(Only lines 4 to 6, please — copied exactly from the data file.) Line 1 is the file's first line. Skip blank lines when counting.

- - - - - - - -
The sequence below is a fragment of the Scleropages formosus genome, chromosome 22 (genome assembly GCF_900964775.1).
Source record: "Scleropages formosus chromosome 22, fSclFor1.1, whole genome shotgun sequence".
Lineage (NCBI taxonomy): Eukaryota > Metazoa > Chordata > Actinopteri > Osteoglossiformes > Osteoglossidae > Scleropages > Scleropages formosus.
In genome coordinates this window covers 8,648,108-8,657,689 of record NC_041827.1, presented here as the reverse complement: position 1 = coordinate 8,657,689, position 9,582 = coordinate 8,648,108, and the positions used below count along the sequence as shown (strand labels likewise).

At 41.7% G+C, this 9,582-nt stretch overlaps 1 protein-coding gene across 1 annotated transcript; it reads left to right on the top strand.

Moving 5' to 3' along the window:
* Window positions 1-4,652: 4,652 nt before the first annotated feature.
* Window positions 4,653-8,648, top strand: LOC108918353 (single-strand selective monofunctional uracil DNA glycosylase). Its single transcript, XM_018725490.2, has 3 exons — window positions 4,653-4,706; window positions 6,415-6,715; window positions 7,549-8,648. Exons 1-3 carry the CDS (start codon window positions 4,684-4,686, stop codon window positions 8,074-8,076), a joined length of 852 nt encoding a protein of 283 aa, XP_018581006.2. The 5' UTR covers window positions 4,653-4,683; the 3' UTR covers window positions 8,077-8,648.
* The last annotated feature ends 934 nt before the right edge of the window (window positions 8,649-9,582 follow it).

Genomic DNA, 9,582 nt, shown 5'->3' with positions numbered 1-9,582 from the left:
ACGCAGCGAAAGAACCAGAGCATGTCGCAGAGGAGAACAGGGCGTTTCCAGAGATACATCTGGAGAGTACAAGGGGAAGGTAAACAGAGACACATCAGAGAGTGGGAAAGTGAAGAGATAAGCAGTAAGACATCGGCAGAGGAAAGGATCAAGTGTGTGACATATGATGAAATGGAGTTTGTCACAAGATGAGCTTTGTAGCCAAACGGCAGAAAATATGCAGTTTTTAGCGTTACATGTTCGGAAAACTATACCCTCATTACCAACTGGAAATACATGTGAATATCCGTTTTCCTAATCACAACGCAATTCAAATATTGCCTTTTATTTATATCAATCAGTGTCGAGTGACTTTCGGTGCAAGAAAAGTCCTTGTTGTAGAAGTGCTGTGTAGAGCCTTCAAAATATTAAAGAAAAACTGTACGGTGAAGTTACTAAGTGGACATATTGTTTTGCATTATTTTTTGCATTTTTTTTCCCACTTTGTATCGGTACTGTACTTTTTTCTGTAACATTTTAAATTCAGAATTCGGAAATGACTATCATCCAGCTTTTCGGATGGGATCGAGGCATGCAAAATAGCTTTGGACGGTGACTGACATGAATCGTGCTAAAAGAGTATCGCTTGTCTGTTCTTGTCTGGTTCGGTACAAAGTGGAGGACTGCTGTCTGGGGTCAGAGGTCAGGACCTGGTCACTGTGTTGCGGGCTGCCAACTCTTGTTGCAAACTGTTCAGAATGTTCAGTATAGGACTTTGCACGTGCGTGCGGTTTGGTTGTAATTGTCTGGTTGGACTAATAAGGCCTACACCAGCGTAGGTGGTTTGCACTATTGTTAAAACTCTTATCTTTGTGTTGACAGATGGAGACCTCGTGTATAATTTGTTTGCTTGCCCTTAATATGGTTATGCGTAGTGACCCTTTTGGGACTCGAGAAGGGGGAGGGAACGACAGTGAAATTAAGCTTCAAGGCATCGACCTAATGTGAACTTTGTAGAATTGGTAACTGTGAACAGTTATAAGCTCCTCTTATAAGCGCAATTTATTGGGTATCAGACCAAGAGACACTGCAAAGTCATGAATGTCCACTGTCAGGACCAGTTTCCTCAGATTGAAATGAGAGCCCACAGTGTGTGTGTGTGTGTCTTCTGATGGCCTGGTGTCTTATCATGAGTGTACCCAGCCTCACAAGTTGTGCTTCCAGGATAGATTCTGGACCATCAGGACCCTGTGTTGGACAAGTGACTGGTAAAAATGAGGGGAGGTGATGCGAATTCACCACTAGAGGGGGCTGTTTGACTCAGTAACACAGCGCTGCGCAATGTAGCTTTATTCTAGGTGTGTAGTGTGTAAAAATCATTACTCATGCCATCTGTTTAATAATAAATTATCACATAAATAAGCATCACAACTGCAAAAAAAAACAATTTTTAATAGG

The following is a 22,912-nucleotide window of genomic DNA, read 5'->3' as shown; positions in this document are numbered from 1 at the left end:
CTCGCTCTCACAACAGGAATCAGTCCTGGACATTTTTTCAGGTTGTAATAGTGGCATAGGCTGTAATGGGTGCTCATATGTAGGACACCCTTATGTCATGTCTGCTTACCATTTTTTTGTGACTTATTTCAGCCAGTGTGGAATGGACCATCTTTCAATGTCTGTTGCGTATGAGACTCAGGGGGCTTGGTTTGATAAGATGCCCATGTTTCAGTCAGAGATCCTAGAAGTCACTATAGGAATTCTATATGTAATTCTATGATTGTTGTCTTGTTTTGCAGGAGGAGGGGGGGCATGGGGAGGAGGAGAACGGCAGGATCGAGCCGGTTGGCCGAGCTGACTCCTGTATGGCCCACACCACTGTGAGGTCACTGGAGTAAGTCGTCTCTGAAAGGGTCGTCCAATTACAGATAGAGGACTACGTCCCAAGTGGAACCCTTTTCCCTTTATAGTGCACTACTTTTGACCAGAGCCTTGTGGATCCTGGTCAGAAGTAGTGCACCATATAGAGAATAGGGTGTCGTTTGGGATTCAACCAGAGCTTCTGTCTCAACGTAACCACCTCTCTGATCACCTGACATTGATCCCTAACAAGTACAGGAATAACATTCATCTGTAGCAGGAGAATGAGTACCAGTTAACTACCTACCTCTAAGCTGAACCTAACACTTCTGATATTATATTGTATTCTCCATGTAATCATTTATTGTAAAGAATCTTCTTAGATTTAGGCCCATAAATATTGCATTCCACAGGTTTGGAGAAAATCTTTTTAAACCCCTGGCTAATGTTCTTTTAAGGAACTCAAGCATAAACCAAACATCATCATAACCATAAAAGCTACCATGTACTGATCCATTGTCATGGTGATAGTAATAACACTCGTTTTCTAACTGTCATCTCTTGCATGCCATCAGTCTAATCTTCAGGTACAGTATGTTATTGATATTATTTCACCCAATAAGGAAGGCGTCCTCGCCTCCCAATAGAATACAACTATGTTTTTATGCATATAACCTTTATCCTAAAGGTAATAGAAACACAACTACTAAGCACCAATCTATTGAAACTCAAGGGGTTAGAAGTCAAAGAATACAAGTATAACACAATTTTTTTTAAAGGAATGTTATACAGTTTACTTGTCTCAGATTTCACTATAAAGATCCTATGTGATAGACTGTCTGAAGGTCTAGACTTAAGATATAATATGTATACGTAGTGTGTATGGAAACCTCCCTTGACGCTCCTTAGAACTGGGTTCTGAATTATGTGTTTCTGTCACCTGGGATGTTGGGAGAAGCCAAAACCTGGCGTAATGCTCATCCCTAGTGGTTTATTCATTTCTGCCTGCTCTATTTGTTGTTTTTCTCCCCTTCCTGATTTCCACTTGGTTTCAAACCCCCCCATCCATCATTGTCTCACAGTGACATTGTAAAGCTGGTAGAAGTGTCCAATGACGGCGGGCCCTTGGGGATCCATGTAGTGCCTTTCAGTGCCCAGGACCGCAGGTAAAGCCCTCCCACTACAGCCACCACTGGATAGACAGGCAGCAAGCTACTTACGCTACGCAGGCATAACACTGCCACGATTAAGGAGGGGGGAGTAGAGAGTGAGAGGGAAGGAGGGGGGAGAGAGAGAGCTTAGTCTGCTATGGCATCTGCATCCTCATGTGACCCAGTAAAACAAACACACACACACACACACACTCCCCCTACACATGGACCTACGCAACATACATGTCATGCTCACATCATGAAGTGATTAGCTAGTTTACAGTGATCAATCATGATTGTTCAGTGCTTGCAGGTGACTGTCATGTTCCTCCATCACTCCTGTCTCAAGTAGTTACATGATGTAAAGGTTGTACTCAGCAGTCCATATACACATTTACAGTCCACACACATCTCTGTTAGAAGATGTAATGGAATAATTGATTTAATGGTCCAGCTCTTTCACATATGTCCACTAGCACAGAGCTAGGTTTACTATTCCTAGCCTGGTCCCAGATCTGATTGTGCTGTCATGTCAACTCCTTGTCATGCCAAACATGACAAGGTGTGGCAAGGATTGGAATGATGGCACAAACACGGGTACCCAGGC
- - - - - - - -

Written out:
In genome coordinates this window covers 8,648,108-8,657,689 of record NC_041827.1, presented here as the reverse complement: position 1 = coordinate 8,657,689, position 9,582 = coordinate 8,648,108, and the positions used below count along the sequence as shown (strand labels likewise).

At 41.7% G+C, this 9,582-nt stretch overlaps 1 protein-coding gene across 1 annotated transcript; it reads left to right on the top strand.

Moving 5' to 3' along the window: